Really Dead? traces the multi-cultural discourse on the meaning of death in Israeli society over a critical twenty-year period—from the start of heart transplantation in 1967 until the establishment of the first Israeli heart-transplant program in 1987. Israeli doctors, politicians, lawyers and rabbis all debated the ethical challenges presented by the transplantation project. Careful reading of what they had to say makes clear that they (like others elsewhere) had to grapple with what death meant in an age of usable living organs found in dead bodies. They all asked what it meant to be really dead.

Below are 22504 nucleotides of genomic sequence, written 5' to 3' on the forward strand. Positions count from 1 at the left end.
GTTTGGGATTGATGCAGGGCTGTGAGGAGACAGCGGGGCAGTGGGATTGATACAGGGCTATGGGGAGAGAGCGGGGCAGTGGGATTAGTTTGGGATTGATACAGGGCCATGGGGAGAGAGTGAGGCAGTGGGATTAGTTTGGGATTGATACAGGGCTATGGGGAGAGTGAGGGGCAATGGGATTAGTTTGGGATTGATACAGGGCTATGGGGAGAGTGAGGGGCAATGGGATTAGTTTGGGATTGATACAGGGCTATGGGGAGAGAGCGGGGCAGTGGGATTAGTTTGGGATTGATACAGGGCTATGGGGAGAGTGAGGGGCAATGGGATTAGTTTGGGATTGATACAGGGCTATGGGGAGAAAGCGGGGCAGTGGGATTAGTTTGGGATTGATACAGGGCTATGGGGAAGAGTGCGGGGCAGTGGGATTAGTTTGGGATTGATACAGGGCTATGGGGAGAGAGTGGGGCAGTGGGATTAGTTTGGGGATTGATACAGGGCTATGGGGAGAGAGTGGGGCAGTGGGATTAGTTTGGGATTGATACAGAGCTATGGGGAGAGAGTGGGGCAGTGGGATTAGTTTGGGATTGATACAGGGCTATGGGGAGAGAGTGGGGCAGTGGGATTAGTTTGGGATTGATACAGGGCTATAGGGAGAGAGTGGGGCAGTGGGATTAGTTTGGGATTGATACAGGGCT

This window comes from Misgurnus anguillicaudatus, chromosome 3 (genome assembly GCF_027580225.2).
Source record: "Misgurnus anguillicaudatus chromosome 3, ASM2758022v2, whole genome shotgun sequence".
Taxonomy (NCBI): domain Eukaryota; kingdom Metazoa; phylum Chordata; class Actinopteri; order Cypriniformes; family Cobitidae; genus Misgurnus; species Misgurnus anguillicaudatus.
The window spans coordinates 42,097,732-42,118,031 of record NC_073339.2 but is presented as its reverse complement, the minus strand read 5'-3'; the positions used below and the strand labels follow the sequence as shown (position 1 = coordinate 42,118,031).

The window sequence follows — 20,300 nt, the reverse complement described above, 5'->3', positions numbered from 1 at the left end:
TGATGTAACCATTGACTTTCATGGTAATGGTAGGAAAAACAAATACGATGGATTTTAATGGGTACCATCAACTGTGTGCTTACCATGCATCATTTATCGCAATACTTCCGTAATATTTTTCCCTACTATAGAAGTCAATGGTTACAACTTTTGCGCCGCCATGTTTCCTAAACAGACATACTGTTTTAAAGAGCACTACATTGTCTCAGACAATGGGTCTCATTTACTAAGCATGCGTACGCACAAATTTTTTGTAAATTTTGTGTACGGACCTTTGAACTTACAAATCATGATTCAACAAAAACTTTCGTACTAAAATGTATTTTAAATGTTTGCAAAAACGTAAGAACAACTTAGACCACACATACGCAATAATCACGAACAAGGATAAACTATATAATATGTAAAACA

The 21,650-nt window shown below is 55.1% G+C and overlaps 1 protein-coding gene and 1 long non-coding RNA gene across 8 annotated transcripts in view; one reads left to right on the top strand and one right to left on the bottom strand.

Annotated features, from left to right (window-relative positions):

However, unique among parallel debates which took place in other Western countries was the important role that Jewish law played in the Israeli discourse surrounding brain-death. Robust rabbinic conceptions of the real had to negotiate new scientifically-based categorizations of life and death. Israel’s medical elite, seeking to join the rest of the West’s organ transplant project, needed to explain its own conception of death in terms that made sense to a religiously conservative populace. After several false starts, the Health Ministry, together with Jerusalem’s Hadassah Medical Center, turned to the Rabbinate seeking their support for the establishment of a proposed heart-transplant unit. The result was a most unusual document: the Israel Chief Rabbinate Decision on Heart Transplants (1986). This Jewish legal decision serves as my study’s anchor. In addition to closely reading this unique medical-halakhic ruling, I present its back story through careful readings and thick descriptions of a wide variety of primary source material that preceded the Chief Rabbinate’s statement. From halakhic decisions to Knesset debates to court cases to medical journal articles, I peel back layer upon layer of the documents which made up the Israeli discourse on brain-death for this period. By doing so, I am able to expose the conceptual dissonance over the meaning of death which in the end prevented successful cooperation between Israel’s scientifically-oriented medical elites and its rabbinic establishment—despite their mutual interest in saving lives through organ transplants.